Sunday, March 6, 2011

whaddayoufly?

Last week I spent 3 days at the Women in Aviation conference in Reno - yes, I said aviation.  Me.  Go ahead and laugh ya'll, I can hardly believe it myself still but take it from a self proclaimed aviation poser, I went, I saw, and I was totally freaking humbled.  Surrounded for 3 days by over 3000 women who were mostly pilots in some shape or form, I blended and shmoozed and floated through the masses.  These women were Captains on 747's, flew helicopters for the Coast Guard, or flew their own little planes just for fun ya'll.

Even being one of the few not wearing a flight suit - and now I totally want one but more on that later - the number 1 question I got asked about 799 times was whaddoyoufly?'  It was like saying Good morning  and hello and after the first day I stopped tilting my head uncomfortably to the side when I responded.  I finally learned that while I was not one of the 2984 people who had the proverbial balls to fly aircraft for sport and profession, I was no less valuable a player to the game.  I was there as an educator and my job was/is to learn how to get others - girls especially - excited about careers in aviation.  And to them, that was cool.  Exciting even.  Inneresting.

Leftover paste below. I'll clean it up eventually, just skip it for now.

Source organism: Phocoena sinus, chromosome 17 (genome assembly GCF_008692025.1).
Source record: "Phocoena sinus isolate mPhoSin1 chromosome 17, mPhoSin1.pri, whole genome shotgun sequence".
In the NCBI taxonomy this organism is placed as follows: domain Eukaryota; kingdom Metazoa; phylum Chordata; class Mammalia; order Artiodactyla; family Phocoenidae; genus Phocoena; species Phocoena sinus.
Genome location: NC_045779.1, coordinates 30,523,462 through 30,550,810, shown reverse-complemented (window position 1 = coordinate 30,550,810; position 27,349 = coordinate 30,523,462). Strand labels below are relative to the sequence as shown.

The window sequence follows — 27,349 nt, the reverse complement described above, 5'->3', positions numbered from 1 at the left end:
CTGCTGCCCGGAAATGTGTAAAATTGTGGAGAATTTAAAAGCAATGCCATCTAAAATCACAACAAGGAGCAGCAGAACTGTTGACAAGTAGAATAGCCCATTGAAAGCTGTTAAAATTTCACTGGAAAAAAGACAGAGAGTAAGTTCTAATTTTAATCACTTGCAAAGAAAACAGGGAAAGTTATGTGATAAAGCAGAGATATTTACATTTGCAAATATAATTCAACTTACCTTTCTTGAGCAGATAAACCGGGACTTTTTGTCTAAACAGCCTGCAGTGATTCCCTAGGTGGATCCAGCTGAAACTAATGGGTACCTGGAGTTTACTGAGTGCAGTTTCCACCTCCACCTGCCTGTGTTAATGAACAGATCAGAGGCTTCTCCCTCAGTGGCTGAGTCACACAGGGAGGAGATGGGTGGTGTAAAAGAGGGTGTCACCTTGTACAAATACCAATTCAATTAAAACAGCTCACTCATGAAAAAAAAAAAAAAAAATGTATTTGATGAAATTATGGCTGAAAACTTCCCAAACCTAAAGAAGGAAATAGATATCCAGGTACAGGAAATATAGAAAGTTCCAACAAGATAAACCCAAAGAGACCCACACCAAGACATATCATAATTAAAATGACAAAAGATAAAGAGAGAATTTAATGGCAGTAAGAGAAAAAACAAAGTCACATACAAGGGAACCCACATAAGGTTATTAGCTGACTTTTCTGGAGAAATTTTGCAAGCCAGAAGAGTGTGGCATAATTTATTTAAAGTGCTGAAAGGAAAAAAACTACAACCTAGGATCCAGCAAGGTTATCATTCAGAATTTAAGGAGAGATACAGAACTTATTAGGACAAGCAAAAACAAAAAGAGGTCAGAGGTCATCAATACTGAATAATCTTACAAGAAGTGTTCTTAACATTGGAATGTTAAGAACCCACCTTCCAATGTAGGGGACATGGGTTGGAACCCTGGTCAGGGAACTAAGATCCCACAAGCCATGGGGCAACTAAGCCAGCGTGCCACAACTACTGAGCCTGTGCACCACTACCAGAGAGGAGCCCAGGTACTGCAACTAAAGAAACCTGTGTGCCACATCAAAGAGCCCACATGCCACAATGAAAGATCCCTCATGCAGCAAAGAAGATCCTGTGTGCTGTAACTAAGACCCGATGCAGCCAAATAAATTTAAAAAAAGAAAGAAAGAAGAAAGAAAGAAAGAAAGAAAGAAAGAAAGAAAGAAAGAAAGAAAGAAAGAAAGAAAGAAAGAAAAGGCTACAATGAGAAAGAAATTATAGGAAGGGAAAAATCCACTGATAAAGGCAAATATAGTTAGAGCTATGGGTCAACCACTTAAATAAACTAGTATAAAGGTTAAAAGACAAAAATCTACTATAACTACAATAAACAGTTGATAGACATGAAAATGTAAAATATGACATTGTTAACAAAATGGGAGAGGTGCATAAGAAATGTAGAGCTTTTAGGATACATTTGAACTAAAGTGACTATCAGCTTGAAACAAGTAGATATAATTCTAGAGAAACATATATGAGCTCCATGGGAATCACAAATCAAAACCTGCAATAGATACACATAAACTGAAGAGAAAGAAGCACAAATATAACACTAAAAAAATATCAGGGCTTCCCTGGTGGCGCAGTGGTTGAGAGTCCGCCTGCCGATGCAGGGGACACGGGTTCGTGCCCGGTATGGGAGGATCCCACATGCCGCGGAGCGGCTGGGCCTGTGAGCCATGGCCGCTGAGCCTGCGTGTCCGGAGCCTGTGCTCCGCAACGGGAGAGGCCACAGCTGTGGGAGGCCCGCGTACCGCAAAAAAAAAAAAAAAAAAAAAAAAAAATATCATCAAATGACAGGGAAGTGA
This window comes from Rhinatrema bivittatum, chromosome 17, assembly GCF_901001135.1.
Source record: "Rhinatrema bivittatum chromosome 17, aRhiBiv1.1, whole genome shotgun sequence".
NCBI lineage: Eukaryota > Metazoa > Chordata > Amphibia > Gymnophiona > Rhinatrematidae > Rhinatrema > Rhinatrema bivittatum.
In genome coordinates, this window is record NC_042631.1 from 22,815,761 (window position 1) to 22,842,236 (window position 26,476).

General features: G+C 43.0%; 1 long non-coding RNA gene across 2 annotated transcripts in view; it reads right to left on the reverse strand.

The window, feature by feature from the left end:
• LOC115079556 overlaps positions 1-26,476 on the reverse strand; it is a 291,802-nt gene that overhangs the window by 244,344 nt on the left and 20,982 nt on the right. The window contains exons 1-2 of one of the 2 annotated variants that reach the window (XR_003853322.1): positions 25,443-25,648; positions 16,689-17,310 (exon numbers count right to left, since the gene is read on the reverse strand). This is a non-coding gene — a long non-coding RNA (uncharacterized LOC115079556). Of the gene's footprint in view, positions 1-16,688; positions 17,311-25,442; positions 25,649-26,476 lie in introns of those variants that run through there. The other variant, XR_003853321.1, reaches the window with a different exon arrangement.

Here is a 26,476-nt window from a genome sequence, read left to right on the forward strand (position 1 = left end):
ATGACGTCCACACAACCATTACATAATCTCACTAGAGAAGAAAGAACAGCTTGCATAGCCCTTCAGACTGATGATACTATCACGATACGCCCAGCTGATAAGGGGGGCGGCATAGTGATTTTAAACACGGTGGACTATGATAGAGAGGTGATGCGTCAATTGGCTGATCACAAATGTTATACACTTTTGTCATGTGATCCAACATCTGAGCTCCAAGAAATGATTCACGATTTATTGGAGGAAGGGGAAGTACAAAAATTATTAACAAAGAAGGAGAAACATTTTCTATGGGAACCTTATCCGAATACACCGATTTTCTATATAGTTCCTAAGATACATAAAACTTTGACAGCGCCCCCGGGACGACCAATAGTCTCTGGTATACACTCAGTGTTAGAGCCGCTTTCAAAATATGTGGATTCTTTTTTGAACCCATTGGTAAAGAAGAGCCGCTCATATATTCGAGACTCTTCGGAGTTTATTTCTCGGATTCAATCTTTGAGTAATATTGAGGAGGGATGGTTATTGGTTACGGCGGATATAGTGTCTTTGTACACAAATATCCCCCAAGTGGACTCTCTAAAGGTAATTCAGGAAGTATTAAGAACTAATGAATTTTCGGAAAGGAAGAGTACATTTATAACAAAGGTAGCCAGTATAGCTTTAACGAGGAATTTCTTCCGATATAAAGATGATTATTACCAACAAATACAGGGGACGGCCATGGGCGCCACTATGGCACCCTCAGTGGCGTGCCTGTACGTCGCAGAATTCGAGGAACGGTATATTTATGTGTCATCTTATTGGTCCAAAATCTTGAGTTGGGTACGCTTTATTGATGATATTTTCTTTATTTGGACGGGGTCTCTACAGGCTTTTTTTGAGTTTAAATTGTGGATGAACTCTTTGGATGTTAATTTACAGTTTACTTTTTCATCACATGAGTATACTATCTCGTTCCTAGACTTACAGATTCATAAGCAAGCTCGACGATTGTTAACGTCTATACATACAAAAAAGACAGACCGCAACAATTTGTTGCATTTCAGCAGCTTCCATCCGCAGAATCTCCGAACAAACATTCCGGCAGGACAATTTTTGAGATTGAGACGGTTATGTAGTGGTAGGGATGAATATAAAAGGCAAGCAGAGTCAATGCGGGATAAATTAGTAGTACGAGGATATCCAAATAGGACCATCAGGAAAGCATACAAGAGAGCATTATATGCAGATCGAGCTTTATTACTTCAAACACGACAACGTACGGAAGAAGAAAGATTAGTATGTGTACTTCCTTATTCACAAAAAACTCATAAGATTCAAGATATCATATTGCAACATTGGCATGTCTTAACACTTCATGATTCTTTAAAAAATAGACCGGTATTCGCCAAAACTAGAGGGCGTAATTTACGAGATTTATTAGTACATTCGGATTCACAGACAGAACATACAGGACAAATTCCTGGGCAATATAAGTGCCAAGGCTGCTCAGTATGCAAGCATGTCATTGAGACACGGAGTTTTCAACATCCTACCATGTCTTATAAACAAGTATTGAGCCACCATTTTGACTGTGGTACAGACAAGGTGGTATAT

I chose not to tell them about my bottle of mama's little helpers in my carry-on for fear of being booted out of the event.  They didn't know that as I talked my way through lunch and over cocktails that I am one of the most pathetically weeny baby flyers on the face of the planet.  You all know this, but they did not.  I suddenly felt like mine was the most irrational and ridiculous fear although when you think about it, the idea of barreling through earth's atmosphere in a multi-ton machine does sound a little death defying (but still totally awesome).  But apparently so is driving a car and moreso even.  At the end of my time there I have to say I was inspired.  The workshops that I took were excellent but it was more about the people who I met that gave me the most inspiration and caused me to look at flying through new eyes.  Talking about the take-offs and landings (my weak points), turbulence, and everything else gave me new perspective and a new appreciation for my pilot friends - especially the ones who do aerobatics but I secretly think there might be something wrong with them anyway.  


The real test for me came when it was time to take off from Reno.  Do I or don't I?  Can I not?  I confess, I did.  But I made mental effort and had conversations with my self and I think it helped.  Did I when I flew out of Denver 5 hours later?  I didn't.  Yay me.

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